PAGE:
He told him what was for snack today.
Tonight, when I was exiting my son's bedroom in order to let my husband have a turn at goodnight, I overheard my son tell his dad what he had for snack at school.
For almost two years, every Monday, Wednesday and Friday this was a regular thing. My husband has a gift at getting information out of our boys. His secret is that he avoids the mom-like open ended questions. He never says, "What did you do?" or "What was fun?" Instead he goes for the black and white information. How many kids in class today? What was for snack? It's pure genius really. It became such a routine that my son would ask, if too much time had passed at dinner, "Don't you want to know what was for snack?"
The best part of this was that he gave a retelling of snack and attendance with such enthusiasm that it was clear to anyone in the room that he adored his school and had his teachers as high on a pedestal as one can possibly go.
Then we moved and from March to June we never heard one word about how school was. It was heartbreaking.
The preschool we enrolled him in was fine. The teachers seemed nice. The school is lovely. But there was something. It was a gut feeling that I made the wrong call. I had no idea why but I just thought this school and my boy didn't fit.
I worried aloud to my husband who assured me the boy was fine and that we had just moved to a new state with an entirely new schedule and of course he might seem a little off. Don't blame the school. Don't blame yourself.
I agreed with him-mostly. But the days went on and we started to settle in to a routine and the school piece of the puzzle still seemed wrong.
Then one night, when I was worrying aloud-again- my husband said, "He never tells me about snack."
That was it. That's what was wrong. He thought school was fine. He didn't love it. He didn't race home to tell me about it. He didn't share with dad what he had for snack. Liking school is fine. Thinking school is fine is acceptable. Except-he used to love it. So liking it actually wasn't fine.
This post isn't about the mistake that I made last year. So much of parenting, for me anyway, is about second guessing my decisions. I used to be good at making decisions without looking back. When I only had myself to consider, I was somewhat of a slash and burn decision maker. Now, every decision I make on behalf of my kids is wrought with concern, and discussing and dissection and concern.
When really, what I should do more of is pay attention to my gut. My gut tells me when my kids don't fit. My gut also tells me when something is exactly right. My gut was on the money last year when I walked into the preschool I have my son enrolled in this fall.
Last May I walked through the doors of what I shall call Heaven for Children and I knew instantly this is where my children needed to be. It was warm and bright and everyone smiled. It smelled like paint. The bulletin board outside the office was littered with fliers. My boy, who was with me, skipped — literally — through the halls. I enrolled him on the spot. The people in the office thought I was nuts. I told them it felt like home. I tried to convey, unsuccessfully, how overjoyed I was at finding them. For the first time since I set foot in New Jersey I felt like we could stay and be just fine.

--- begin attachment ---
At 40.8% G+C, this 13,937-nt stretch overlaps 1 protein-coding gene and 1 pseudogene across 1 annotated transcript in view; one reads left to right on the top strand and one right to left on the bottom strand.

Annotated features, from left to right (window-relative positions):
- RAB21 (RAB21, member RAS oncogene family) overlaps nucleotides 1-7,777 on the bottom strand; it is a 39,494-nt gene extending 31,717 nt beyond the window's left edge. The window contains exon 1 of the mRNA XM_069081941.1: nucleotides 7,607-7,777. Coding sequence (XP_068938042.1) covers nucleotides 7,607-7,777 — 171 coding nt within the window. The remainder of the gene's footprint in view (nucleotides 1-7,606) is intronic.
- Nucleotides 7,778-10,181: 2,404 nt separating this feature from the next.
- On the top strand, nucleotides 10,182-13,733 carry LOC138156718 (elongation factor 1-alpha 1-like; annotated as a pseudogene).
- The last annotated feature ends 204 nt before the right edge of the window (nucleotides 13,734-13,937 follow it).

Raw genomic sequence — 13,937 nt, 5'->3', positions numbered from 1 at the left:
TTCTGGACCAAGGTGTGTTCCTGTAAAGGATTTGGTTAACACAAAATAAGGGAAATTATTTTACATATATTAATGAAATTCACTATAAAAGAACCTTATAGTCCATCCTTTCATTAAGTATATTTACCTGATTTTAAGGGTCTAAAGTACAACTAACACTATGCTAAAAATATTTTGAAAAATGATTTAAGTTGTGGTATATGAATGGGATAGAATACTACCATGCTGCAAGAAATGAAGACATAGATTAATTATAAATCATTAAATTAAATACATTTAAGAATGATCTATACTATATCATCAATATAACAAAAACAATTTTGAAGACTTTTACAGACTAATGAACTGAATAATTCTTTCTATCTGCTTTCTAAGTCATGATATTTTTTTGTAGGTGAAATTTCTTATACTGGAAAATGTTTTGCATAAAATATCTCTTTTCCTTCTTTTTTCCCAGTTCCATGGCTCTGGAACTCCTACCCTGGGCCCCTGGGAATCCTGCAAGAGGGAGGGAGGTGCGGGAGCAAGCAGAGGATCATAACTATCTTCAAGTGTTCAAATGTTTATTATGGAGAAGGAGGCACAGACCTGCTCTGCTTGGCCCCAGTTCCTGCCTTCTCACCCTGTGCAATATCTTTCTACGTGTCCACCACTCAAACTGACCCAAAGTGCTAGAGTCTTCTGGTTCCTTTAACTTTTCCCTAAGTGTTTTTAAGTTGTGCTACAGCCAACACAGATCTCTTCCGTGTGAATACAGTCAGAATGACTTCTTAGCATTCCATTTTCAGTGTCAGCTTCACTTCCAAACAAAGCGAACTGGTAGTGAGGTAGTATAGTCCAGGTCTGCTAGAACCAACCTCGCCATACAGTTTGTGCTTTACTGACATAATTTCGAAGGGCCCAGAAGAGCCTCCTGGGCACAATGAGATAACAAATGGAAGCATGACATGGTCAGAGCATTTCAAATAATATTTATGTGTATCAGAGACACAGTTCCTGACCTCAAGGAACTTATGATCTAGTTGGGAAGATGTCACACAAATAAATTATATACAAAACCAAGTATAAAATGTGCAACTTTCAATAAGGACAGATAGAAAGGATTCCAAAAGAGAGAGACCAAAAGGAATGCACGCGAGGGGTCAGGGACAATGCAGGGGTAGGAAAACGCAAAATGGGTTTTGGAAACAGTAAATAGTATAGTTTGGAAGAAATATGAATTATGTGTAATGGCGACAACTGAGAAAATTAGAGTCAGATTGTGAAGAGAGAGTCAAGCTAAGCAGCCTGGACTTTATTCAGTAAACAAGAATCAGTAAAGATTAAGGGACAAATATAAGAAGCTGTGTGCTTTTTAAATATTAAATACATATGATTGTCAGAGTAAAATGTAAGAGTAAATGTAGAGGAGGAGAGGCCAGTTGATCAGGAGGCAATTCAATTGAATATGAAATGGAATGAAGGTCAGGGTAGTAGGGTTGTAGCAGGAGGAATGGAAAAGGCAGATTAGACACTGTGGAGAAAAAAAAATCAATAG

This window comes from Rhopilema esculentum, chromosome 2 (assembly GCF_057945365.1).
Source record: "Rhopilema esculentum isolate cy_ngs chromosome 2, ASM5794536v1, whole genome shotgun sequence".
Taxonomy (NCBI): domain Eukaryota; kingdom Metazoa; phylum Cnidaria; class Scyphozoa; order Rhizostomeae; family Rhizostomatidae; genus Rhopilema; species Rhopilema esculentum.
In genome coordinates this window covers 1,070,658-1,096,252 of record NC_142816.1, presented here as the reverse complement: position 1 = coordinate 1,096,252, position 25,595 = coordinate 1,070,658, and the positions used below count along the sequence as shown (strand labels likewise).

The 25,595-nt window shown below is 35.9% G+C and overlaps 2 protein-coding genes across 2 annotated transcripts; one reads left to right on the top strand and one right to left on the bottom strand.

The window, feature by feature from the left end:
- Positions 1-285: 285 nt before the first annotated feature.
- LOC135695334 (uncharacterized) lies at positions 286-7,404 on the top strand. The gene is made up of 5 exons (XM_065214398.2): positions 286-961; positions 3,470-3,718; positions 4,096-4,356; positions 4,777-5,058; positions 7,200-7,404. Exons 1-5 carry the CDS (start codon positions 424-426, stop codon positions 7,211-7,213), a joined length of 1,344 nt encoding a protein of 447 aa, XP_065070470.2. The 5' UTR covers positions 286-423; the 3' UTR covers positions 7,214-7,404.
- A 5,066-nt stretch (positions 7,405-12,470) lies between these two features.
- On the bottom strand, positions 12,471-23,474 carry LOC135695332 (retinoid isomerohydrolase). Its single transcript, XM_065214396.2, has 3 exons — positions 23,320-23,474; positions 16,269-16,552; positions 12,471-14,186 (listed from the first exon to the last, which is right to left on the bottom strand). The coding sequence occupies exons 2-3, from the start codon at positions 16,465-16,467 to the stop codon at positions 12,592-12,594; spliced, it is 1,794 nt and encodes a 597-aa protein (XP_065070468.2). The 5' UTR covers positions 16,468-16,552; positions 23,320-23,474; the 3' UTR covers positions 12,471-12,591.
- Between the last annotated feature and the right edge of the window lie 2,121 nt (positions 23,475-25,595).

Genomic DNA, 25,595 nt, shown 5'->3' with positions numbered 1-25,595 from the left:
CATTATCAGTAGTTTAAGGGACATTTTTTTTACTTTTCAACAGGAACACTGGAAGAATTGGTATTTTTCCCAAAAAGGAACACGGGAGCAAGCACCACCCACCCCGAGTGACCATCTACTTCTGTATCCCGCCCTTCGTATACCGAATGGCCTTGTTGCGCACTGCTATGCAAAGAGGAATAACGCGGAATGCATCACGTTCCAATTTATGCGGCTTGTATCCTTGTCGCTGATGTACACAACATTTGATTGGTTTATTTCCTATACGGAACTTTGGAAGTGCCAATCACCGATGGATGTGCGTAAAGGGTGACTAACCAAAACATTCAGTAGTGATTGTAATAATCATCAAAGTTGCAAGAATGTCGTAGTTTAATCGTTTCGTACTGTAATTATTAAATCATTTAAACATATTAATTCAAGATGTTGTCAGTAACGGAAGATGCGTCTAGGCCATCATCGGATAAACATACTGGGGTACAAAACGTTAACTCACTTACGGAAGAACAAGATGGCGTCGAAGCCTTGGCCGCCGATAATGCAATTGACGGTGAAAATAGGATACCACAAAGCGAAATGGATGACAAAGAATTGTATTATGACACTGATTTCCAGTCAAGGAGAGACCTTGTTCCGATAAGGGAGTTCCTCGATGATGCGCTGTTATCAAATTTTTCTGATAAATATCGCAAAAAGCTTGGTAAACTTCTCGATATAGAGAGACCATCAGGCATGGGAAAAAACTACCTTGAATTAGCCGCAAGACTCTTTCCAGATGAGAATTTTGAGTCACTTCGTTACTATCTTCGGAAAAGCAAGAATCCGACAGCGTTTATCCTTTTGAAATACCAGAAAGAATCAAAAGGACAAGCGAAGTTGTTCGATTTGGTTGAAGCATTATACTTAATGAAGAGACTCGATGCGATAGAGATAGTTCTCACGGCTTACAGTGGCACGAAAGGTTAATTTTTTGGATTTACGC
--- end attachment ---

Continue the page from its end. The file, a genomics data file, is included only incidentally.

I was right. I was so right.
I just spent the day being the helper in my son's preschool class at Heaven for Children. To say that it was an enjoyable experience is wildly inadequate. I am not sure words can express how I felt this morning. My heart physically hurt from being so full. My cheeks were also sore because I could not wipe the stupid grin off my face for 3 hours. My eyes welled with tears at least four different times.
We sang songs. We read stories. We painted and we played kitchen. We made a book together. We ate snack and played spy on the playground. While we did all these glorious things, my toddler had the time of his life with his "teacher" Miss Penny in the childcare room. He also came home and told dad all about his "school" today.
Not only was I proud of my little men, who were having such a ball learning and playing (and learning through play) that one of them left me without even a glance backward and the other could have cared less that his mom stayed in his class all day (to my relief). But I was also proud of myself, for listening to my gut last spring and making the decision that lead to this bliss.
Tonight, he told his dad what we had for snack.
Sometimes, my decisions deserve no second guessing.
This is an original post from the New Jersey Moms Blog (http://www.newjerseymomsblog.com).
You can find Cristie questioning all her parenting decisions over at www.thetravelingcircus.com.
(c) 2009, Cristie.
As written for New Jersey Moms Blog, http://www.newjerseymomsblog.com.
Distributed by McClatchy-Tribune Information Services.
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